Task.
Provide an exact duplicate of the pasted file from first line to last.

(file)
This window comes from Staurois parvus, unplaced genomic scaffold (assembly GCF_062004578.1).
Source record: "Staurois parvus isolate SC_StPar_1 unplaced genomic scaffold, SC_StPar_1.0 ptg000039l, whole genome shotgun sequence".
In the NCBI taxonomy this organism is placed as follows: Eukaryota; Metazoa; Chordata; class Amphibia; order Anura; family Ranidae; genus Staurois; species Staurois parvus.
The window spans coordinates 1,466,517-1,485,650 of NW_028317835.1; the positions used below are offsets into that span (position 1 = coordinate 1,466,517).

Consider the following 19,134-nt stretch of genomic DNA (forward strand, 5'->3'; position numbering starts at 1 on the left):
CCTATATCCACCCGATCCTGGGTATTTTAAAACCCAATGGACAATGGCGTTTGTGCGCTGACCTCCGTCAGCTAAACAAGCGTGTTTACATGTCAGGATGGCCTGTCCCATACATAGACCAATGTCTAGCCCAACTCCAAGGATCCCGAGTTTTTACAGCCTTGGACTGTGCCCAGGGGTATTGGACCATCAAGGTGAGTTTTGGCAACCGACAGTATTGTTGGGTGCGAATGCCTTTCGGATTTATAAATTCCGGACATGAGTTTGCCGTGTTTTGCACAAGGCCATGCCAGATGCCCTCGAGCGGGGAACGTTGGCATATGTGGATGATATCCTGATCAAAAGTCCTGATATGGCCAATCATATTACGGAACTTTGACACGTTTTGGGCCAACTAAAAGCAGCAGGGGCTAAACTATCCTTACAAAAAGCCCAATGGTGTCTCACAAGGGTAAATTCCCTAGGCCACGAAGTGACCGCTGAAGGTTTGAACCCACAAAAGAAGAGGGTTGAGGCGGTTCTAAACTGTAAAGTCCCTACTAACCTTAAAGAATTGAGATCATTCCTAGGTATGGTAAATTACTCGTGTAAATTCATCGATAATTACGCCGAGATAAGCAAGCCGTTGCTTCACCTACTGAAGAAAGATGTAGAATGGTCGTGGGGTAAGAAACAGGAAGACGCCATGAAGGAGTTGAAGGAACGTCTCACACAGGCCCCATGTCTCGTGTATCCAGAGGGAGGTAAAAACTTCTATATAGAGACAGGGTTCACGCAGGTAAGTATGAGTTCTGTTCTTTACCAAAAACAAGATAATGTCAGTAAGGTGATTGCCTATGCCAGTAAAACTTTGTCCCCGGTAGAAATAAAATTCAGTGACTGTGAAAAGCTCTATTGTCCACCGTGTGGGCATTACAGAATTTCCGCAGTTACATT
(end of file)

This window comes from Staurois parvus, unplaced genomic scaffold (assembly GCF_062004578.1).
Source record: "Staurois parvus isolate SC_StPar_1 unplaced genomic scaffold, SC_StPar_1.0 ptg000039l, whole genome shotgun sequence".
In the NCBI taxonomy this organism is placed as follows: Eukaryota; Metazoa; Chordata; class Amphibia; order Anura; family Ranidae; genus Staurois; species Staurois parvus.
The window spans coordinates 1,466,517-1,485,650 of NW_028317835.1; the positions used below are offsets into that span (position 1 = coordinate 1,466,517).

Consider the following 19,134-nt stretch of genomic DNA (forward strand, 5'->3'; position numbering starts at 1 on the left):
CCTATATCCACCCGATCCTGGGTATTTTAAAACCCAATGGACAATGGCGTTTGTGCGCTGACCTCCGTCAGCTAAACAAGCGTGTTTACATGTCAGGATGGCCTGTCCCATACATAGACCAATGTCTAGCCCAACTCCAAGGATCCCGAGTTTTTACAGCCTTGGACTGTGCCCAGGGGTATTGGACCATCAAGGTGAGTTTTGGCAACCGACAGTATTGTTGGGTGCGAATGCCTTTCGGATTTATAAATTCCGGACATGAGTTTGCCGTGTTTTGCACAAGGCCATGCCAGATGCCCTCGAGCGGGGAACGTTGGCATATGTGGATGATATCCTGATCAAAAGTCCTGATATGGCCAATCATATTACGGAACTTTGACACGTTTTGGGCCAACTAAAAGCAGCAGGGGCTAAACTATCCTTACAAAAAGCCCAATGGTGTCTCACAAGGGTAAATTCCCTAGGCCACGAAGTGACCGCTGAAGGTTTGAACCCACAAAAGAAGAGGGTTGAGGCGGTTCTAAACTGTAAAGTCCCTACTAACCTTAAAGAATTGAGATCATTCCTAGGTATGGTAAATTACTCGTGTAAATTCATCGATAATTACGCCGAGATAAGCAAGCCGTTGCTTCACCTACTGAAGAAAGATGTAGAATGGTCGTGGGGTAAGAAACAGGAAGACGCCATGAAGGAGTTGAAGGAACGTCTCACACAGGCCCCATGTCTCGTGTATCCAGAGGGAGGTAAAAACTTCTATATAGAGACAGGGTTCACGCAGGTAAGTATGAGTTCTGTTCTTTACCAAAAACAAGATAATGTCAGTAAGGTGATTGCCTATGCCAGTAAAACTTTGTCCCCGGTAGAAATAAAATTCAGTGACTGTGAAAAGCTCTATTGTCCACCGTGTGGGCATTACAGAATTTCCGCAGTTACATT